If there are fewer than five consecutive failed attempts, no activity is logged to this file. This value is configured by setting the appropriate syslog_failed_login parameter in the /etc/default/login file:
# tail -15 /etc/default/login # RETRIES determines the number of failed logins that will be # allowed before login exits. Default is 5 and maximum is 15. # If account locking is configured (user_attr(4)/policy.conf(4)) # for a local user's account (passwd(4)/shadow(4)), that account # will be locked if failed logins equals or exceeds RETRIES. # #RETRIES=5 # # The SYSLOG_FAILED_LOGINS variable is used to determine how many failed # login attempts will be allowed by the system before a failed login # message is logged, using the syslog(3) LOG_NOTICE facility. For example, # if the variable is set to 0, login will log -all- failed login attempts. # #SYSLOG_FAILED_LOGINS=5
For security reasons, you must monitor who has been using the su command, especially those users who are trying to gain root access on the system. You can initiate the monitoring by setting two variables in the /etc/default/su file.
Note: There are many variables in the /etc/default/su file. This course presents only a small subset of the variables.
Contents of the /etc/default/su File
To display the contents of the /etc/default/su file, perform the command:
# cat /etc/default/su #ident "@(#)su.dfl 1.6 93/08/14 SMI" /* SVr4.0 1.2 */ # SULOG determines the location of the file used to log all su attempts # SULOG=/var/adm/sulog # CONSOLE determines whether attempts to su to root should be logged # to the named device # #CONSOLE=/dev/console (output edited for brevity) SYSLOG=YES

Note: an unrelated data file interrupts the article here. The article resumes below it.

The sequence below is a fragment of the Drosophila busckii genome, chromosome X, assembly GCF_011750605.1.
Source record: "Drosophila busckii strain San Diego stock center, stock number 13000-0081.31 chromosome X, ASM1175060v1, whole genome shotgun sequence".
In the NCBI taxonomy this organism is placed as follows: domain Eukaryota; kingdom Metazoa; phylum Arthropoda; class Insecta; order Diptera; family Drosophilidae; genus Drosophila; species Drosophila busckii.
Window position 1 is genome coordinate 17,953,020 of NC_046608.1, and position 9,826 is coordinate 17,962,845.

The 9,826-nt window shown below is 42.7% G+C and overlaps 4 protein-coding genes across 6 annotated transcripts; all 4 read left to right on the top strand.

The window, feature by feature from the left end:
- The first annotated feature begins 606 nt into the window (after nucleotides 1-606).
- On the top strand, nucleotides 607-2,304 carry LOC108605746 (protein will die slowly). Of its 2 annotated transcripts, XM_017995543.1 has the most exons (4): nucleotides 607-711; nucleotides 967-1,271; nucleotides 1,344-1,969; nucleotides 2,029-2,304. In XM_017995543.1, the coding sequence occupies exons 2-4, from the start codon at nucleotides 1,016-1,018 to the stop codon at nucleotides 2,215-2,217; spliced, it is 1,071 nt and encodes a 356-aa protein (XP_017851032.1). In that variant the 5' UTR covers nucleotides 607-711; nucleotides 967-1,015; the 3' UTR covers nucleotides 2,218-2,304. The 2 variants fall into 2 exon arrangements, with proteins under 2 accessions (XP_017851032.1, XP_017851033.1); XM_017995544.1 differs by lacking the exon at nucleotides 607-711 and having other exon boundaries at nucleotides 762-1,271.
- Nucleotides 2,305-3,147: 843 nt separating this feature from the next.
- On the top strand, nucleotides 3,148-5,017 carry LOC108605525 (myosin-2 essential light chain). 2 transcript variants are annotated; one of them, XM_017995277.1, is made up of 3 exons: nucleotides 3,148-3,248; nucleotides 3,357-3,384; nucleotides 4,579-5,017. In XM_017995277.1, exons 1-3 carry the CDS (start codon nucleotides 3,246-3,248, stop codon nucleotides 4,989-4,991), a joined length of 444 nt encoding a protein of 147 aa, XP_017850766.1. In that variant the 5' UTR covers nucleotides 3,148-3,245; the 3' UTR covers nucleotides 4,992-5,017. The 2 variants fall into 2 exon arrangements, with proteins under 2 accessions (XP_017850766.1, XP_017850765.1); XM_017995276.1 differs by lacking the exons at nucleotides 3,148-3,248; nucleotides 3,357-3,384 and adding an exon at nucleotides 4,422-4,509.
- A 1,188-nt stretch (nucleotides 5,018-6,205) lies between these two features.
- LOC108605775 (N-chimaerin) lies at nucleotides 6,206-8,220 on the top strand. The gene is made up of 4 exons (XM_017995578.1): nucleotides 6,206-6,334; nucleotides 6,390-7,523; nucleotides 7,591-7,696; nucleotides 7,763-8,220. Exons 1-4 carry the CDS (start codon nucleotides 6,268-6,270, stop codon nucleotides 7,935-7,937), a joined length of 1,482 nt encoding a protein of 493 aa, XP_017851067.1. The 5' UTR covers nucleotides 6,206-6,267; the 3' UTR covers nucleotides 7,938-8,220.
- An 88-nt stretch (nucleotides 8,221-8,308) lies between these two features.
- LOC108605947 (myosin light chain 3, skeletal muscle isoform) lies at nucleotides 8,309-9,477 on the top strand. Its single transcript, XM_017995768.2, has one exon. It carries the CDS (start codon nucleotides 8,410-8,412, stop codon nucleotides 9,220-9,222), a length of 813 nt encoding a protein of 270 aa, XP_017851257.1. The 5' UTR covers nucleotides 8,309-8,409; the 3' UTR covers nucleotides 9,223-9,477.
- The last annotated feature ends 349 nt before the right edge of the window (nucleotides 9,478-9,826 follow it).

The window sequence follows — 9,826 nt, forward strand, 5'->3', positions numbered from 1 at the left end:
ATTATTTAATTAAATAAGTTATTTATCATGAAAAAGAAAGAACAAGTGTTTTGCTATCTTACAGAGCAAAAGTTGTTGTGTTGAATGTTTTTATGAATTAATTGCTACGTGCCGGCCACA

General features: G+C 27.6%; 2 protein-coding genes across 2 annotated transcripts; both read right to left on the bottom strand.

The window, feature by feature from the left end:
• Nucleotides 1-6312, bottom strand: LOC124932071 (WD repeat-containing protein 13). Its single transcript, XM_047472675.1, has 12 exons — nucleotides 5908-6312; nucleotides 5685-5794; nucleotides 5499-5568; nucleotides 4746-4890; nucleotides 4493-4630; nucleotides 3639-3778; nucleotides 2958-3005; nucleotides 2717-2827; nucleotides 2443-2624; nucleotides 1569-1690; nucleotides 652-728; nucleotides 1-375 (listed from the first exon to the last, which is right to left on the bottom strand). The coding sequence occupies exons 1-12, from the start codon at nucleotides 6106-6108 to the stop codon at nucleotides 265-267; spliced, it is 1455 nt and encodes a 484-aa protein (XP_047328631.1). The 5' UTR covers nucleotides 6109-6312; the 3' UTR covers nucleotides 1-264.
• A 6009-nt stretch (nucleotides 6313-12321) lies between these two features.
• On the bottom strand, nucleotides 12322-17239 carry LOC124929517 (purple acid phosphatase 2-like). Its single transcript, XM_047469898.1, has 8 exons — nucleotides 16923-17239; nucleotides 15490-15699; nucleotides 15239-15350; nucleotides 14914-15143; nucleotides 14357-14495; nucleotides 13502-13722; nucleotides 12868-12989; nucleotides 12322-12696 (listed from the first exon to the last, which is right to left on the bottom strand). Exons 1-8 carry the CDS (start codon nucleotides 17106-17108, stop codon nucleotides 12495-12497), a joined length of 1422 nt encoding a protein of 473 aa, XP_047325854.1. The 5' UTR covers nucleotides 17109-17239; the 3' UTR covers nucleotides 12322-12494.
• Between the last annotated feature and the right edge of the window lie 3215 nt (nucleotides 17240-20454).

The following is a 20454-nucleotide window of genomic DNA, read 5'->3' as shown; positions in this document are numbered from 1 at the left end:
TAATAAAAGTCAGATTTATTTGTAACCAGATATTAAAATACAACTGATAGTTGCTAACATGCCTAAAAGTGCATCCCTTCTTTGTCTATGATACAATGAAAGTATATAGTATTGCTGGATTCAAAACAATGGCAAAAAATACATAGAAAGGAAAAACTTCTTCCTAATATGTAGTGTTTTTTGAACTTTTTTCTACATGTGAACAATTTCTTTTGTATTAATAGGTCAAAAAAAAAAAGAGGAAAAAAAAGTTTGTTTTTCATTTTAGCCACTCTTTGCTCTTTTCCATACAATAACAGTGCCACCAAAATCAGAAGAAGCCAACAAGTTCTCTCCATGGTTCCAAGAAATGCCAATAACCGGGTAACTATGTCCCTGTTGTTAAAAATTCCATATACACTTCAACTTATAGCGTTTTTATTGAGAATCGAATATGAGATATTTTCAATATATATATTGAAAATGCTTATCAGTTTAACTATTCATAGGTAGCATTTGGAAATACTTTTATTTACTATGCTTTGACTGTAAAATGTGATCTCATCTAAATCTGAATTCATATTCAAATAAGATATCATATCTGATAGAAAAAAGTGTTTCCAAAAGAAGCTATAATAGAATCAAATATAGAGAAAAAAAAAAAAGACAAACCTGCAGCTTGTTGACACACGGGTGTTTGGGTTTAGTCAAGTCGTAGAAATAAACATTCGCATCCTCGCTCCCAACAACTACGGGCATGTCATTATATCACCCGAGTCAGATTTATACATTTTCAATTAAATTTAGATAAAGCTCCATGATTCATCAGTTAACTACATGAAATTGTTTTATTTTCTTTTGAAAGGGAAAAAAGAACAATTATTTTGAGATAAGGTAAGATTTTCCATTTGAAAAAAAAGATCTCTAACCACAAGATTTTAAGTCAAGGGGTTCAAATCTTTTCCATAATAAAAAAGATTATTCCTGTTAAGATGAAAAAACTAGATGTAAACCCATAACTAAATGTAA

In the preceding example, unsuccessful attempts to use the su command to access the root account are logged to the /var/adm/messages file. The following is an example entry from that file:
Oct 16 12:35:47 sys-02 su: [ID 810491 auth.crit] 'su root' failed for user3 on /dev/pts/2
The CONSOLE Variable in the /etc/default/su File
By default, the system ignores the CONSOLE variable in the /etc/default/su file because of the preceding comment (#) symbol. All attempts to use the su command are logged to the console, regardless of success or failure. Here is an example of output to the console:
Feb 2 09:50:09 host1 su: 'su root' failed for user1 on /dev/pts/4 Feb 2 09:50:33 host1 su: 'su user3' succeeded for user1 on /dev/pts/4
When the comment symbol is removed, the value of the CONSOLE variable is defined for the /dev/console file. Subsequently, an additional line of output for each successful attempt to use the su command to access the root account is logged to the console. Here is an example of logged su command activity:
Feb 2 11:20:07 host1 su: 'su root' succeeded for user1 on /dev/pts/4 SU 02/02 11:20 + pts/4 user1-root
The SULOG Variable in the /etc/default/su File
The SULOG variable in the /etc/default/su file specifies the name of the file in which all attempts to use the su command to switch to another user are logged. If the variable is undefined, the su command logging is turned off.
The /var/adm/sulog file is a record of all attempts by users on the system to execute the su command. Each time the su command is executed, an entry is added to the sulog file.